After Kallie Moran’s husband, Aaron, is killed in Iraq, Kallie asks her law firm to transfer her back to her home town so she can be close to her mother.
When her request is granted, she realizes that closeness to her mother also means closeness to her mother’s dreadful sister, Bessie Benson.
Bessie is loud and crass, and her sons make a lifestyle of rotating in and out of the county jail. The only Benson that Kallie has ever been able to tolerate is her cousin, Andi. Andi, too, once dreamed of getting out of Brookville, but unlike Kallie, she never quite made it.
Now an out lesbian, Andi drags her intimidated partner, Della, to local bars and out-of-control family affairs. Della seems so miserable that Kallie finds herself reaching out to this beautiful, fragile-looking woman who just doesn’t seem to belong among the Bensons.
As Kallie and Della become friends, Kallie witnesses the verbal and emotional abuse Andi heaps on Della. Then comes the terrible night when Andi is no longer able to confine herself to words and slams Della to the ground, permanently scarring her face.
Della flees to Kallie for protection. In relative safety, she struggles to face the fact that she is a victim of lesbian domestic violence. She is also falling hard for Kallie, her rescuer.
Kallie, meanwhile, is keeping some secrets of her own. She wants to be with Della as much as Della wants to be with her, but she is afraid to embark on her first lesbian relationship.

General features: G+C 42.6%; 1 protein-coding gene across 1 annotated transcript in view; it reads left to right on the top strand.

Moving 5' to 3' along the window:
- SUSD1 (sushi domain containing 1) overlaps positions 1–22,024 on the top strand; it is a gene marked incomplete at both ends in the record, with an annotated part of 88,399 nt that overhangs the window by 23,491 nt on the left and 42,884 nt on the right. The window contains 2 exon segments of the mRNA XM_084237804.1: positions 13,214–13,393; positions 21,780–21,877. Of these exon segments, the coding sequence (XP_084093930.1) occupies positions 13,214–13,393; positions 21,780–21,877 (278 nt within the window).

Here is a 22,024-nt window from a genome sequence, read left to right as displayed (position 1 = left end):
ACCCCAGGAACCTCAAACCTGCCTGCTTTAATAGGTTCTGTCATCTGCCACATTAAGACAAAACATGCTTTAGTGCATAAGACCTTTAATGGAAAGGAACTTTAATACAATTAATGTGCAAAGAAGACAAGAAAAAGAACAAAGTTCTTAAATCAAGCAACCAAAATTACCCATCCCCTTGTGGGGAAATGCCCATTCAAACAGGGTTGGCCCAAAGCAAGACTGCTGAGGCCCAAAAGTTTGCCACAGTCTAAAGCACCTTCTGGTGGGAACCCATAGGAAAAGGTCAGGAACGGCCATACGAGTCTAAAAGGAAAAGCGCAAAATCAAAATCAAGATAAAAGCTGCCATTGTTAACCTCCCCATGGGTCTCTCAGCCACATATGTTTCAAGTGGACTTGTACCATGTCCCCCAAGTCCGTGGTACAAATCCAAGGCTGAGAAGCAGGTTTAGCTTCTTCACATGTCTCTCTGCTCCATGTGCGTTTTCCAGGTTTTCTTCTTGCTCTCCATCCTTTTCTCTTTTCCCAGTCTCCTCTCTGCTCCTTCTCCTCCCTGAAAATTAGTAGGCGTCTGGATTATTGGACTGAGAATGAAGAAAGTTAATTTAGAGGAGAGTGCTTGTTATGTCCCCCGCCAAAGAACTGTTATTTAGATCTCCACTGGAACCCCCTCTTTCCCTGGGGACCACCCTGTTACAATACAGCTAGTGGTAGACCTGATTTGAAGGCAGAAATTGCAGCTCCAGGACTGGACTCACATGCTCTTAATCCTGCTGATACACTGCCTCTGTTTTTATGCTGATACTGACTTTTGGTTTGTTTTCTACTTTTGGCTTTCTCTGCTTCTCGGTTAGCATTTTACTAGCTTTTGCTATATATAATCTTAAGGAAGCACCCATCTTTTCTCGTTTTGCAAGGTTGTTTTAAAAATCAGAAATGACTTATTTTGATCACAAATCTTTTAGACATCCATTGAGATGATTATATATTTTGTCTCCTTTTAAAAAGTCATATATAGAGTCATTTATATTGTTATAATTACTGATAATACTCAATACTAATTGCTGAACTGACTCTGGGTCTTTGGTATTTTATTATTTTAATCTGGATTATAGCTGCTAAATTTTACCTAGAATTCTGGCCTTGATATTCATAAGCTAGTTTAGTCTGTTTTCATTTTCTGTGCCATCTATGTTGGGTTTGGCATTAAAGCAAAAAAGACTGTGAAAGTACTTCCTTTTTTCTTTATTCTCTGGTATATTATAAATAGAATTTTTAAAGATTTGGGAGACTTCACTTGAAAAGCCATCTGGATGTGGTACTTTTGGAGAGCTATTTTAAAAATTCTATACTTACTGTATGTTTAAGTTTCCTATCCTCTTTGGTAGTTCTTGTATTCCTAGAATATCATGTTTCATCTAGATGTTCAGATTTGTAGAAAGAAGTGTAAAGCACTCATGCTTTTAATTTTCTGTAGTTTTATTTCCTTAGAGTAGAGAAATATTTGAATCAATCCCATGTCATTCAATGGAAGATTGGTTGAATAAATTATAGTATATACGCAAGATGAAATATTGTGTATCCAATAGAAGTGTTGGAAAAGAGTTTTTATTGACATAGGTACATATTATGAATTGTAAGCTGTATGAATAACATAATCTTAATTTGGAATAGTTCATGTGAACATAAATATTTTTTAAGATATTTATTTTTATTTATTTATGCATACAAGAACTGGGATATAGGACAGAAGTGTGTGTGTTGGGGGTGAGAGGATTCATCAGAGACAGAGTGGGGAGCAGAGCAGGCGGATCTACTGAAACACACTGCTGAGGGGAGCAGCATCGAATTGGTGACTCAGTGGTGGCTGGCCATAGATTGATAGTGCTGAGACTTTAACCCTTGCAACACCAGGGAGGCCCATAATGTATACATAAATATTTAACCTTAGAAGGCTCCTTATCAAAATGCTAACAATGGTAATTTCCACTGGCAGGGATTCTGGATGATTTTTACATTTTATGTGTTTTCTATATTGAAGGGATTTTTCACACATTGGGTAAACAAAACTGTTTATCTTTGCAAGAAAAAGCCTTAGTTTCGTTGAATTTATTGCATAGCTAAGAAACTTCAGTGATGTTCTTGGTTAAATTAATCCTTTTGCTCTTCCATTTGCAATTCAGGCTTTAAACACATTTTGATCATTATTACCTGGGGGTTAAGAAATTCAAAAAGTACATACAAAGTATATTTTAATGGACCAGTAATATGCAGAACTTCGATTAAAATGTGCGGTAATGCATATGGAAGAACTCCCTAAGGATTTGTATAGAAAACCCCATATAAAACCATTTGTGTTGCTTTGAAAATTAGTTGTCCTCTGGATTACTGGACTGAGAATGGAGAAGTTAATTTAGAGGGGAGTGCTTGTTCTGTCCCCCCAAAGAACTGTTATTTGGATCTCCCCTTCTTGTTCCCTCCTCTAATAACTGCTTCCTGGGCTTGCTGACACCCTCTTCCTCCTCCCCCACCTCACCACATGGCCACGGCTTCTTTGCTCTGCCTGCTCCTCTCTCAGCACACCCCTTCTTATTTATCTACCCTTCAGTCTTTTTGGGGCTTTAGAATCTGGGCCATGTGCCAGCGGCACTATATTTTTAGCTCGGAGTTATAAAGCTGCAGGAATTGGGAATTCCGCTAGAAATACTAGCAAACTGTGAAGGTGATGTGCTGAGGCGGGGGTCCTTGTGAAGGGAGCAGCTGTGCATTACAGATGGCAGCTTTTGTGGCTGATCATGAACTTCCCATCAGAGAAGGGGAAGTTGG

Their love blossoms when Kallie risks her life to save Della from another of Andi’s vicious attacks. But it doesn’t take Andi long to realize she’s been betrayed. Furious, drunk, and carrying her father’s hand gun, she vows that this time she will REALLY make Della and Kallie pay.
I enjoyed this book. I thought Judy Folger handled the domestic violence topic well. She was even able to show a bit in Andi’s head her trying to justify and explain her actions. I liked how Della and Kallie’s relationship progressed. It was hard to understand Della’s feelings since they changed a few times. I could tell Della was warring with herself and trying to reconcile the Andi she fell in love with and the Andi she was with now. But it could have been explained a bit better to make it more a battle of conscious and not just wishy-washy feelings. The ending wasn’t what I was expecting. It was kind of happy. But at the same time not. It was also a little bit rushed. The scene with Kallie and Andi’s mom was interesting, but it left me hanging a bit. I would have liked those revelations to be explored more. I’d also would have liked to see more of how Kallie and Della worked together in a relationship after the threat was over. How did they get over those events? Definitely a book worth reading and author I’d read from again.
I asked Della to tell us, now that she’s away from Andi, her favorite way to spend time with Kallie. What I got is amazing. I hope you love it as much as I do. Read and enjoy!
My relationship with Andi started out so sweet and loving. She was so tough and butch, and I kind of felt like I’d been picked by the captain of the football team. I didn’t realize that Andi had so many mental problems and that the constant abuse she’d endured from her own family, particularly her brothers, would begin to take its toll on her. I loved her as much and as hard as I could, but as the years went by, she started calling me names and making fun of me. It was like she despised me because I was in love with her, if that makes any sense.